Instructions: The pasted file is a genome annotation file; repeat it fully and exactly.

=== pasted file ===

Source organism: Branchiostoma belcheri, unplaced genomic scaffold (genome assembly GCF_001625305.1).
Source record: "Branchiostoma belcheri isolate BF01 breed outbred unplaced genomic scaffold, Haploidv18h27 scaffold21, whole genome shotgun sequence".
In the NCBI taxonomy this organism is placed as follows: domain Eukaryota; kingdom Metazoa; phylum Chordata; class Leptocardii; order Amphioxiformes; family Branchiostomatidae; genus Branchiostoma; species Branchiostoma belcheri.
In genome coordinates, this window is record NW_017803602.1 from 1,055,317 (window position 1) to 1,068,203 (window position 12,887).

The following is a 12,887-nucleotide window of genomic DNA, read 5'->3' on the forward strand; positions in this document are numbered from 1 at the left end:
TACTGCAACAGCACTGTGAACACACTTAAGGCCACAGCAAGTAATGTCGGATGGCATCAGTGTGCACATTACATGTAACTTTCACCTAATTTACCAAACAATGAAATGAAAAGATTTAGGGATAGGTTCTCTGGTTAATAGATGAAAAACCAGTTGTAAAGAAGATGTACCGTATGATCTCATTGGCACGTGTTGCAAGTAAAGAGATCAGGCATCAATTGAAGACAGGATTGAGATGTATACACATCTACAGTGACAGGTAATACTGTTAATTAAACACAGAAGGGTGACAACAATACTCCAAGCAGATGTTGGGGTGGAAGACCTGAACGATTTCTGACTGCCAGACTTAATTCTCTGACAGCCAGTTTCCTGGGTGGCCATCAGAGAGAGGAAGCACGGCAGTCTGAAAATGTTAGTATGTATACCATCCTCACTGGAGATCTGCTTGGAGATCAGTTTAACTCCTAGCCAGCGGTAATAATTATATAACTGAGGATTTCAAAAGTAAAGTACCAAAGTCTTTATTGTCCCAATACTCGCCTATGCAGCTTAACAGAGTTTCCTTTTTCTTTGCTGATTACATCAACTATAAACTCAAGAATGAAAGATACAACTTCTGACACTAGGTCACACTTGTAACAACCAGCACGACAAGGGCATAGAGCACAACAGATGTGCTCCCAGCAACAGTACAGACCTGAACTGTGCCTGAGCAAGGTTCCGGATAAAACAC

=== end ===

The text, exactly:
Source organism: Branchiostoma belcheri, unplaced genomic scaffold (genome assembly GCF_001625305.1).
Source record: "Branchiostoma belcheri isolate BF01 breed outbred unplaced genomic scaffold, Haploidv18h27 scaffold21, whole genome shotgun sequence".
In the NCBI taxonomy this organism is placed as follows: domain Eukaryota; kingdom Metazoa; phylum Chordata; class Leptocardii; order Amphioxiformes; family Branchiostomatidae; genus Branchiostoma; species Branchiostoma belcheri.
In genome coordinates, this window is record NW_017803602.1 from 1,055,317 (window position 1) to 1,068,203 (window position 12,887).

The following is a 12,887-nucleotide window of genomic DNA, read 5'->3' on the forward strand; positions in this document are numbered from 1 at the left end:
TACTGCAACAGCACTGTGAACACACTTAAGGCCACAGCAAGTAATGTCGGATGGCATCAGTGTGCACATTACATGTAACTTTCACCTAATTTACCAAACAATGAAATGAAAAGATTTAGGGATAGGTTCTCTGGTTAATAGATGAAAAACCAGTTGTAAAGAAGATGTACCGTATGATCTCATTGGCACGTGTTGCAAGTAAAGAGATCAGGCATCAATTGAAGACAGGATTGAGATGTATACACATCTACAGTGACAGGTAATACTGTTAATTAAACACAGAAGGGTGACAACAATACTCCAAGCAGATGTTGGGGTGGAAGACCTGAACGATTTCTGACTGCCAGACTTAATTCTCTGACAGCCAGTTTCCTGGGTGGCCATCAGAGAGAGGAAGCACGGCAGTCTGAAAATGTTAGTATGTATACCATCCTCACTGGAGATCTGCTTGGAGATCAGTTTAACTCCTAGCCAGCGGTAATAATTATATAACTGAGGATTTCAAAAGTAAAGTACCAAAGTCTTTATTGTCCCAATACTCGCCTATGCAGCTTAACAGAGTTTCCTTTTTCTTTGCTGATTACATCAACTATAAACTCAAGAATGAAAGATACAACTTCTGACACTAGGTCACACTTGTAACAACCAGCACGACAAGGGCATAGAGCACAACAGATGTGCTCCCAGCAACAGTACAGACCTGAACTGTGCCTGAGCAAGGTTCCGGATAAAACAC